Academic journal article Western Criminology Review

The Importance of Integrating Victimology in White-Collar Crime: A Targeted Comment on Barak's Analysis in Theft of a Nation

Academic journal article Western Criminology Review

The Importance of Integrating Victimology in White-Collar Crime: A Targeted Comment on Barak's Analysis in Theft of a Nation

Article excerpt

My first reading of Theft of a Nation was last year when Gregg Barak was awarded the 2012 outstanding publication from the National White Collar Crime Center (NW3C). The nomination of the book received by NW3C's Research Consortium gave high praises to the work-with good reason. Barak's important contribution reminds of us of the disturbing reality of the ongoing, often ignored, blatant financial crimes occurring at troubling rates nationally and globally. While Barak addresses the complexity of financial wrongdoing and regulation, or lack thereof, in an insightful manner, I chose to focus this commentary on his analysis of victimization. In early research, white-collar crime literature decried the vast and unknown financial, physical, and emotional harm to victims as the greatest travesty, yet with little acknowledgement of victimology. Barak and other prominent scholars, to their credit, are attempting to improve our understanding of victimization by focusing on the target of the harm beyond macro-level social constructs and vague damage estimates (see e.g., Ganzini, McFarland, and Bloom 1990; Lewis 2010; McGurrin and Friedrichs 2010; Szockyj and Fox 1996).

Barak accurately notes the difficulties of separating individualized and organizational victimization, particularly related to the Wall Street financial meltdown. The widespread nature of victimization includes all levels of society without regard to age, race, ethnicity, socioeconomic status, or gender. In other words, white- collar crime creates a status of vulnerability for a wide and diverse group of citizens.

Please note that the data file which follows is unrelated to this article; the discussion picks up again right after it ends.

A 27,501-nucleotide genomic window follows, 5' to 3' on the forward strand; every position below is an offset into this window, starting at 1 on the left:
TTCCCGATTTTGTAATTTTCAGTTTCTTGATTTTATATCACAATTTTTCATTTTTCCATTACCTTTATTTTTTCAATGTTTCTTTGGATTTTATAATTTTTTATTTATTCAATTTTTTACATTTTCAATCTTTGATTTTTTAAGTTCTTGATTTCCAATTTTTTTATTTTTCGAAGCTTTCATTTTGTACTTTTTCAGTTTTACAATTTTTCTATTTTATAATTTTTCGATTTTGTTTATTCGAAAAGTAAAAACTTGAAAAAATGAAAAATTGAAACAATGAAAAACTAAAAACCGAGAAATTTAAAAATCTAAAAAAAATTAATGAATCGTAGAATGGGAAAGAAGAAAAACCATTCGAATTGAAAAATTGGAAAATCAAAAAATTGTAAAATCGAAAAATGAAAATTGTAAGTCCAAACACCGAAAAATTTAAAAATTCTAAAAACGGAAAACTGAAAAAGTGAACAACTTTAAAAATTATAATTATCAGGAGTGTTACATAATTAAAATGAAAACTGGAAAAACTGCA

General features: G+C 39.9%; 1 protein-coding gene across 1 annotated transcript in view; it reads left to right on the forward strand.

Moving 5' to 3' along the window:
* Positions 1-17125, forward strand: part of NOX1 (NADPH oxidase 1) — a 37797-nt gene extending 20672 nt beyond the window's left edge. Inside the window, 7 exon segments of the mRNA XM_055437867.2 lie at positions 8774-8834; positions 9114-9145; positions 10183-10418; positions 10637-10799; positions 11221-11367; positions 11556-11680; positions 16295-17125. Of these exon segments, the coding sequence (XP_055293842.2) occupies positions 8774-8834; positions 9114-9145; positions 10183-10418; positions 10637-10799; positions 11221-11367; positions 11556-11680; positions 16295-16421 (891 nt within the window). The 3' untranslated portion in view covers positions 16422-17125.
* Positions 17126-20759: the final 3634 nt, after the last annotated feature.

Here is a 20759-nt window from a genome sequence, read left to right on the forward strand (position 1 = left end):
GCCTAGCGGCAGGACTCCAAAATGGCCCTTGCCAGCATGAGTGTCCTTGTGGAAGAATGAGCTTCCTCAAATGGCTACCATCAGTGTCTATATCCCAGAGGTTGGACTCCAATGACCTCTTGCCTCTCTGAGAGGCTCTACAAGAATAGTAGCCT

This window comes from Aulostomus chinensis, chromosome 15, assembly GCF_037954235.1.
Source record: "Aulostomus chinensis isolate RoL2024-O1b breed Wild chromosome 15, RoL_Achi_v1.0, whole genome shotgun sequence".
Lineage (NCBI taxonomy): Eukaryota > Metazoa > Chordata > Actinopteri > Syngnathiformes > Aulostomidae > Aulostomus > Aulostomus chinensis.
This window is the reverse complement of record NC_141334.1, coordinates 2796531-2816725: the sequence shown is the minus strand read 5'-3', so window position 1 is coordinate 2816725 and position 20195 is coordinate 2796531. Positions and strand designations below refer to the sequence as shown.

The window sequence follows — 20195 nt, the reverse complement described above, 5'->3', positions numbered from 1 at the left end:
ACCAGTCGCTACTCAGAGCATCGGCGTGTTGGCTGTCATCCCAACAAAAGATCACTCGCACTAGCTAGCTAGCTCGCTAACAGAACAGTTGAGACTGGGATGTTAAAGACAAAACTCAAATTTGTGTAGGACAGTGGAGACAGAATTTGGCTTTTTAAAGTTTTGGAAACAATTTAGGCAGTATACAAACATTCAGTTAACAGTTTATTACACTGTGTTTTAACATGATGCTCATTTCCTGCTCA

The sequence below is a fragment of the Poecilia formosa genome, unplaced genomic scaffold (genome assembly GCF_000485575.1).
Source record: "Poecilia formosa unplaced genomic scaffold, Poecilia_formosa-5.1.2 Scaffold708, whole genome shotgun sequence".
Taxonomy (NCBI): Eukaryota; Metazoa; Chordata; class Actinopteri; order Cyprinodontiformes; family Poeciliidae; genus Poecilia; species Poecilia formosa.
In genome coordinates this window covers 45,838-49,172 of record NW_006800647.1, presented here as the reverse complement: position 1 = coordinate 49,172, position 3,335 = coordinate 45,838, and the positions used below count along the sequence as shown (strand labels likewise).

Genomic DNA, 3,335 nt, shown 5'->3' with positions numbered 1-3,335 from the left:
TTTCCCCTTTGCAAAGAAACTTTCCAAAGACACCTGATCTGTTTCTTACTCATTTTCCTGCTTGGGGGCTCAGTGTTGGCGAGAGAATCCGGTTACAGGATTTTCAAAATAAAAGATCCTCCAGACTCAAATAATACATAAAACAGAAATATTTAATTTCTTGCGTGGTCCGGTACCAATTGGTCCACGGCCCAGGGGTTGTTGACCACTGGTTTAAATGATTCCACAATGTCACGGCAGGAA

Barak identifies the victims of white-collar crime as the entire spectrum of the population. The characteristics of the victims of financial crime move beyond traditional views of criminal behavior and victimization associated with street-level offenses as committed primarily by and toward the disenfranchised. Barak initially focuses attention on race and poverty, variables seldom recognized in most financial cases, with the exception of environmental pollution and, in some instances, the mortgage crisis.

His application of the "weathering framework" and resulting stress, though thoughtful, creates complexities, such as social level changes, that are seemingly impossible to overcome in terms of improved programs and policies designed to assist and compensate victims of white-collar crime. The weathering framework, according to Barak, was developed to "measure the rates of aging that link social inequality, racism, and biology to socioeconomic and racial/ethnic group victimization" (p. 115). Barak argues financial fraud victims' experiences are similar to institutionalized victims; all of who face racism and gender bias. How to make sense of this approach at a policy level may puzzle the most thoughtful legislator, though as Barak notes, blaming the victim under the guise of capitalism and free markets ignores the social and cultural aspects of fraud.

The noted lack of criminal prosecution in cases of financial crime is reminiscent of the Sutherland and Tappan debate in which a major hurdle to reducing victimization and organizational misbehavior stems from the fact that such practices are more likely to be labeled as civil wrongdoings or regulatory violations, than criminal behavior. Clearly, any attempt at prosecution in cases as widespread as the Wall Street financial crisis may be viewed as folly on the part of federal prosecutors, and large monetary settlements appear to placate a small portion of the victims.

As Barak indicates, the identification of a victim should be a relatively easy task, although this is seldom the case in white-collar crimes because of the socio-legal traditions as well as political, economic, and cultural values that are enmeshed in constructing the role of the victim (p. 117). Additionally, victim rights measures already in place for traditional street crimes, rarely apply to suite crimes. The recourse, as suggested by Barak, is civil lawsuits. …

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